The burn-it-all-down Trump supporter is engaged in what I call political antinomianism. In Christian theology, an antinomian is a person who believes the moral law is of no use or obligation because faith alone is necessary to salvation. In the current electoral context, voters disgusted with how corrupted our political system has become are attracted to the lawlessness at the heart of Trump's personalized theory of governance. "Nobody knows the system better than me, which is why I alone can fix it," declared Trump at the Republican National Convention. Supporters have faith in Trump the Great Man and therefore are political antinomians. They are not libertarian.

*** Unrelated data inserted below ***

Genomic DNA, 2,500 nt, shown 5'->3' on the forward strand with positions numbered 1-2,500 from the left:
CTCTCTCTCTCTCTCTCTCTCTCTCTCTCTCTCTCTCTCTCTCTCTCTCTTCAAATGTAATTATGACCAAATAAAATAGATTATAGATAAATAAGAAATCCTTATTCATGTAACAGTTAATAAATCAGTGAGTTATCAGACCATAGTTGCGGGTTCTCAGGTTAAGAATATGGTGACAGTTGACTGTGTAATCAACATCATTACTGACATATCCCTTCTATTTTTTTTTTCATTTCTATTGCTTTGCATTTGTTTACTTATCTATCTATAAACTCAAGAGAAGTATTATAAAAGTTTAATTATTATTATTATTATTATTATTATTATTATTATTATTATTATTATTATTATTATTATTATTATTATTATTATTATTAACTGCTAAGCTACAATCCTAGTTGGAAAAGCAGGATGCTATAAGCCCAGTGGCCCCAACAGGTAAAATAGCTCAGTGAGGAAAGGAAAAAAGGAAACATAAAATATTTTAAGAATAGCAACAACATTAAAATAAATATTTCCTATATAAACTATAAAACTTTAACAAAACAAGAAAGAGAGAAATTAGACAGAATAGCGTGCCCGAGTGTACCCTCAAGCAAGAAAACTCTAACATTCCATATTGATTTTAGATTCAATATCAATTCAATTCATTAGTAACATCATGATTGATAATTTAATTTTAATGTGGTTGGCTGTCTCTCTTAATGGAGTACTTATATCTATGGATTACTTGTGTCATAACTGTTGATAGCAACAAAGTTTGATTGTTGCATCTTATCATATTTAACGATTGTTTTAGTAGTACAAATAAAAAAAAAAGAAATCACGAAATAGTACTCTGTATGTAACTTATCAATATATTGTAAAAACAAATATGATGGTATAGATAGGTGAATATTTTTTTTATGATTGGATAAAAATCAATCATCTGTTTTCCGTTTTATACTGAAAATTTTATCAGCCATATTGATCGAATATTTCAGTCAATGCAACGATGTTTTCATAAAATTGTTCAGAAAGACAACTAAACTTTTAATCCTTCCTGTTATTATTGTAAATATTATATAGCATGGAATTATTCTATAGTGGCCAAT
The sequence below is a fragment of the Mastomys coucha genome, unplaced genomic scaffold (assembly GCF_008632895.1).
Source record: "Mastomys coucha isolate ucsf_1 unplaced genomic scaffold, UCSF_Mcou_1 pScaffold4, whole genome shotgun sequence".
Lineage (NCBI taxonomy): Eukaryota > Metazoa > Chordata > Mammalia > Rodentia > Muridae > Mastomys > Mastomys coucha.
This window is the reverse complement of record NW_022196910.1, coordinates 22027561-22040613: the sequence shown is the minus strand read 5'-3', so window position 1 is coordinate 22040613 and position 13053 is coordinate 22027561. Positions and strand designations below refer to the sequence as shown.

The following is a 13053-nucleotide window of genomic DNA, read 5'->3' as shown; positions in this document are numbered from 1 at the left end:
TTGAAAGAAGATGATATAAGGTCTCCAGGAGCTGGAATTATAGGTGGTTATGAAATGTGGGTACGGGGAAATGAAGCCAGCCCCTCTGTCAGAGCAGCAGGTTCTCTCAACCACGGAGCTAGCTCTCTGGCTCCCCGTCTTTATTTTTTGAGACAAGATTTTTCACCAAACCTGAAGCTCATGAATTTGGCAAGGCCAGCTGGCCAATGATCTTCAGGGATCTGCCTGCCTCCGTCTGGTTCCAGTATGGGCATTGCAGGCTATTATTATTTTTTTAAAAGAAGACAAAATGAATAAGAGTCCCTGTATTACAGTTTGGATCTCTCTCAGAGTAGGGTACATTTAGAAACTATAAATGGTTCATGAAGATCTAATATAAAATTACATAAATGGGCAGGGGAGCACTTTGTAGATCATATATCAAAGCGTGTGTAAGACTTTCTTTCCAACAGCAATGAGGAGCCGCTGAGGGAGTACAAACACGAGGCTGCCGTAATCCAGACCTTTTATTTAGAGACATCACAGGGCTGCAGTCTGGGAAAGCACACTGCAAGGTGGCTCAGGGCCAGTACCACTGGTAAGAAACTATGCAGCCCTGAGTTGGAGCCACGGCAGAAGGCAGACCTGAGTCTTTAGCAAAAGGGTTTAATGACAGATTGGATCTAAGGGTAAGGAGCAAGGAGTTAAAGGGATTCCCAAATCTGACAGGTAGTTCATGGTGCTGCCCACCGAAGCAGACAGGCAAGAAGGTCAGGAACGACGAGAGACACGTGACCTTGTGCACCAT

"Although California's guidelines place restrictions on places of worship," Roberts wrote, "those restrictions appear consistent with the Free Exercise Clause of the First Amendment."
Aggressive police tactics are likely to worsen the situation.
What happened to staying at home to keep grandparents safe no matter what?
The Supreme Court could announce as early as Monday that it's revisiting qualified immunity, a doctrine that shields rotten cops from civil rights lawsuits.
They're using their Second Amendment rights to protect local businesses from riots and looting.